Evidence-Based Feeding Intervention Improves Outcomes

Evidence-Based Feeding Intervention Improves Outcomes

After participating in this multidisciplinary treatment model, 7 in 10 patients no longer needed a feeding tube.

Without access to effective treatment, children who are food avoidant may experience growth delays, decreased cognitive ability and compromised immune function. To help overcome these medical and developmental complications, William Sharp, Ph.D., a psychologist and director of the Multidisciplinary Feeding Program at Children’s Healthcare of Atlanta, recently completed a five-year retrospective analysis of an intensive multidisciplinary intervention for children with avoidant-restrictive food intake disorder (ARFID). After this intervention, 7 in 10 patients no longer needed a feeding tube.

“This model represents one of the first standardized approaches to treatment that may be replicated to allow children greater access to evidenced-based feeding intervention,” says Sharp, who also serves as an associate professor in the Emory University School of Medicine Department of Pediatrics.

ARFID is a feeding disorder complicated by medical, developmental, behavioral and oral-motor skill concerns. Child temperament, pain or discomfort with feeding, negative experiences with feeding or negative experiences related to the mouth may all contribute to the development of a feeding disorder. ARFID affects about 5% of children in the U.S., but few clinics specialize in its treatment.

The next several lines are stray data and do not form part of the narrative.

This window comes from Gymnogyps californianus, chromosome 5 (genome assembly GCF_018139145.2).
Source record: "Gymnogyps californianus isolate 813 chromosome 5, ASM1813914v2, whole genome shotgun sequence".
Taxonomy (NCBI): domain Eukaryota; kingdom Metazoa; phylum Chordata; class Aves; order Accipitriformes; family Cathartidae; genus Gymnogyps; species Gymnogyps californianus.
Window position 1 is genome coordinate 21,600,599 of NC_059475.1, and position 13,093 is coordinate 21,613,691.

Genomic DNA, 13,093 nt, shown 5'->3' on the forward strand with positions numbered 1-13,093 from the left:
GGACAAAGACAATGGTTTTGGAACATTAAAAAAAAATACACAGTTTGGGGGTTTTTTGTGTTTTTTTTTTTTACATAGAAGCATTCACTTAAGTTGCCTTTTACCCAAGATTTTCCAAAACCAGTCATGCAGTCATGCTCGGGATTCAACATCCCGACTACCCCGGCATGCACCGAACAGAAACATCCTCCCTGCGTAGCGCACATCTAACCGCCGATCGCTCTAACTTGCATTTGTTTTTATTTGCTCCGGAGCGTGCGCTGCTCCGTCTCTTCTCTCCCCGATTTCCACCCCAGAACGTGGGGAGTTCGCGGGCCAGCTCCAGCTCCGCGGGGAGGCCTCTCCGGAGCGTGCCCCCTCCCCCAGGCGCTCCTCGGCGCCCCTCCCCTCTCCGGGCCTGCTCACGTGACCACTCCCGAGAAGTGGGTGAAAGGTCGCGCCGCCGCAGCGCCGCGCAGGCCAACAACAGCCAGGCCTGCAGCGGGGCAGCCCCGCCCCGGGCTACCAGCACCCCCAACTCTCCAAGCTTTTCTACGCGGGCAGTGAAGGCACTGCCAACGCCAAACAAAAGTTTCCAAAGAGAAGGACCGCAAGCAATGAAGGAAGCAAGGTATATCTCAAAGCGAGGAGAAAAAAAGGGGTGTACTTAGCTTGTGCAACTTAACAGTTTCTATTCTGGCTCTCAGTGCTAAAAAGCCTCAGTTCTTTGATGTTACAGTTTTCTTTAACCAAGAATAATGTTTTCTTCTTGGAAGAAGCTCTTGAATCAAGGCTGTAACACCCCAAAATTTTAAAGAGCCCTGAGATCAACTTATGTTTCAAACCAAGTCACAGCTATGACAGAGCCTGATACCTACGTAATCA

“The lack of intervention guidelines outlining the steps and procedures involved in advancing oral intake represents a major hurdle for opening more clinics to treat this pediatric population,” Sharp says. “Treatment manuals represent an important and necessary prerequisite to replicate and evaluate treatment access settings.”

Developed over the past 12 years, the Multidisciplinary Feeding Program’s intensive treatment model combines daily behavioral intervention and parent training with nutrition therapy, oral-motor therapy and medical oversight.

The retrospective study evaluating the program, “Intensive Multidisciplinary Intervention for Young Children With Feeding Tube Dependence and Chronic Food Refusal: An Electronic Health Record Review,” was published in the Journal of Pediatrics. The analysis included 81 patients ages 10 months to 19 years who relied exclusively on a feeding tube for most nutrition and whose previous treatments were unsuccessful. They received four meals each day over five days a week for two months or more. At discharge, their oral nutrition intake increased by 70% and food refusal decreased by 68%. At follow-up appointments, 72% of patients were completely weaned from their feeding tube.

“This level of daily service combined with our treatment methodology allows for an accelerated rate of recovery,” Sharp says. “Now, we aim to package the intervention model and test it on a larger scale in new treatment settings.”

This article was originally produced and published by Children's Healthcare of Atlanta.

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